What’s New is Old Again
Sidewalk Labs: a glimpse at a utopian future for city-building? Not really. Still politics as usual.
On October 17, 2017, it appeared as though the future of city-building had arrived in Toronto. On that day, the Prime Minister, the mayor and then-executive chairman of Alphabet stood side by side to announce a plan to turn a derelict 12-acre strip of land on Toronto’s eastern lakefront into “the city of the future.”
Sidewalk Labs, the arm of tech giant Alphabet, was proposing a futuristic neighbourhood with all the latest smart city technologies built in: a smart power grid that utilizes thermal energy, a freight delivery system using underground tunnels and “smart containers,” dynamic streets that can serve a range of purposes given traffic flows, and “smart” sidewalks that adjust to pedestrian traffic.
Sidewalk’s CEO, Dan Doctoroff, promised to transform the way cities operate. Sidewalk would, he said, “create the neighbourhood of the future in the right kind of way, with people at its centre, and with cutting-edge technology and forward-thinking urban design combining to achieve ambitious improvements in the urban environment and in the way we all live.”
For several months the project ran virtually unopposed, a glimpse at a utopian future for city-building. And even when opposition did arise, it had a distinctly futuristic look and feel. Opposition groups to Sidewalk Labs abandoned familiar titles like “Friends of the Waterfront” with names like Tech Reset and #Blocksidewalk. These groups weren’t led by retirees or near neighbours, either. Tech Reset, for example, was run by Bianca Wylie, a self-described “open government advocate with a dual background in technology and public engagement.”
Gone too were the standard complaints about noise, dust and traffic. #Blocksidewalk was primarily concerned with the project’s “power asymmetry.” Its counterpart didn’t want lower building heights, they wanted “a national discussion about our data, related public infrastructure, and the degree to which we want big tech influencing our governance and public services.”
Viewed from afar, the proposal and its opponents appeared to herald a new generation of land-use battles, with carefully calibrated social media campaigns focused on the role of technology and the importance of privacy in the surveillance city. But a closer look behind the scenes shows a battle fought on familiar ground, using age-old tactics in a clear sign that no matter what form our future cities take, politics will always shape it. Indeed, the front line in the battle for what one newspaper called the “most contentious piece of land in North America” was being waged in the trenches of Toronto City Hall.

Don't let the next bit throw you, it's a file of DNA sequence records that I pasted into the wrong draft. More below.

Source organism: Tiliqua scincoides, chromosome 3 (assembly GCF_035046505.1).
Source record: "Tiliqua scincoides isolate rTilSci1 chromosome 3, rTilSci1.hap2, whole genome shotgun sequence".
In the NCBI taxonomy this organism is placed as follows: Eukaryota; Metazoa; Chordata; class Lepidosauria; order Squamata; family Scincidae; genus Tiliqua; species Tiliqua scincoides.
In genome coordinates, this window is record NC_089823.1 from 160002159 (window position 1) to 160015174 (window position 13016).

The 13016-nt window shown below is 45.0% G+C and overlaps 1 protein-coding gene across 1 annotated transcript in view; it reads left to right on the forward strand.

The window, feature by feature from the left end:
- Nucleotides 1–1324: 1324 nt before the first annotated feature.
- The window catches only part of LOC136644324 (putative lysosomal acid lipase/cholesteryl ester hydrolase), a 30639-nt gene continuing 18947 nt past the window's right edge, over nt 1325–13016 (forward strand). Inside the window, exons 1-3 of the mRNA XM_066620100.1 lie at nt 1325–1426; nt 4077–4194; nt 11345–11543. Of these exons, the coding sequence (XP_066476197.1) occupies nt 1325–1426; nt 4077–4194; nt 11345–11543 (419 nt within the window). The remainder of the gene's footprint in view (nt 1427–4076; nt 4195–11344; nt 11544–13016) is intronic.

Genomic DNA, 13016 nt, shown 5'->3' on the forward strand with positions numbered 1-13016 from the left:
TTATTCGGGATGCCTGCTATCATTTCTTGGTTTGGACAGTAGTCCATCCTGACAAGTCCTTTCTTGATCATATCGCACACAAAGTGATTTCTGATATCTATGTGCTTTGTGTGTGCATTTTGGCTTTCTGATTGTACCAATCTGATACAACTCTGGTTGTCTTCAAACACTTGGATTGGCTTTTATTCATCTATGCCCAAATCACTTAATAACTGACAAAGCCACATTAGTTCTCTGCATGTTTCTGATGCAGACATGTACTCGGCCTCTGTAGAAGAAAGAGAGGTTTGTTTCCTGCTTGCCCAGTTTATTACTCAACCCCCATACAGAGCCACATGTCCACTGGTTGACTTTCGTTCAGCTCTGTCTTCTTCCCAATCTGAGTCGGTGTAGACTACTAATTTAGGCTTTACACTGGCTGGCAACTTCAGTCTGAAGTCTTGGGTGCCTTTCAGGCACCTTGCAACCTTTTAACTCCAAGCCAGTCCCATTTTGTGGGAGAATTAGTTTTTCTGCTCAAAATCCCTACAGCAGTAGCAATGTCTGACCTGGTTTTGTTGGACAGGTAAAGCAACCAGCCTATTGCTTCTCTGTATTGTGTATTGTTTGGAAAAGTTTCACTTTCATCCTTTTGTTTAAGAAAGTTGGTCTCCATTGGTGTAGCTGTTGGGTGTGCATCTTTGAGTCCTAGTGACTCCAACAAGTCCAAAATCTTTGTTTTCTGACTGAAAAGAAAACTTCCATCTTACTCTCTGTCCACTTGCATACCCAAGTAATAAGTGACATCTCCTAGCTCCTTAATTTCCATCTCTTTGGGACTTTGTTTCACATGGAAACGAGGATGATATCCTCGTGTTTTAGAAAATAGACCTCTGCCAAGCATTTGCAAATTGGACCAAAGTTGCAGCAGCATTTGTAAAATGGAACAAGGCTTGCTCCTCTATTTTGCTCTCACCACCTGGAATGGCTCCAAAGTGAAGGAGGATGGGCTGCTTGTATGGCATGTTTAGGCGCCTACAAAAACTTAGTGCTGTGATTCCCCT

A look at the City of Toronto Lobbyist Registry reveals a ground war of epic proportions. A study by the CBC earlier this year revealed 32 lobbyist registration records for the company at the City of Toronto. There, lobbyists including CEO and former New York Deputy Mayor, Dan Doctoroff, have lobbied dozens of officials and councillors on everything from transportation to public health.
Records show Sidewalk has registered 40 people to lobby the government in meeting records that stretch for pages and pages over just the past couple months. Provincial and federal records show that the company is busy across Ministries and Departments, all the way up to the Premier’s and Prime Minister’s offices. In addition to the many former politicians and political staffers on Sidewalk’s payroll, Sidewalk even hired former city councillor Mary-Margaret McMahon to act on its behalf.
The opposition groups calling for greater transparency from the tech giant appear to be exempt from publicly registering as lobbyists. But anecdotal evidence points to an aggressive lobbying effort at City Hall among like-minded councillors and important staff.
City council has even divided along familiar fault lines. Councillors often opposed to development projects have found new reasons to oppose this one; ditto the city-builders on council. In short, building the city of the future looks a lot like building the city of the past. No matter the technology, the buildings or the lofty rhetoric around it all, land-use battles will forever be political.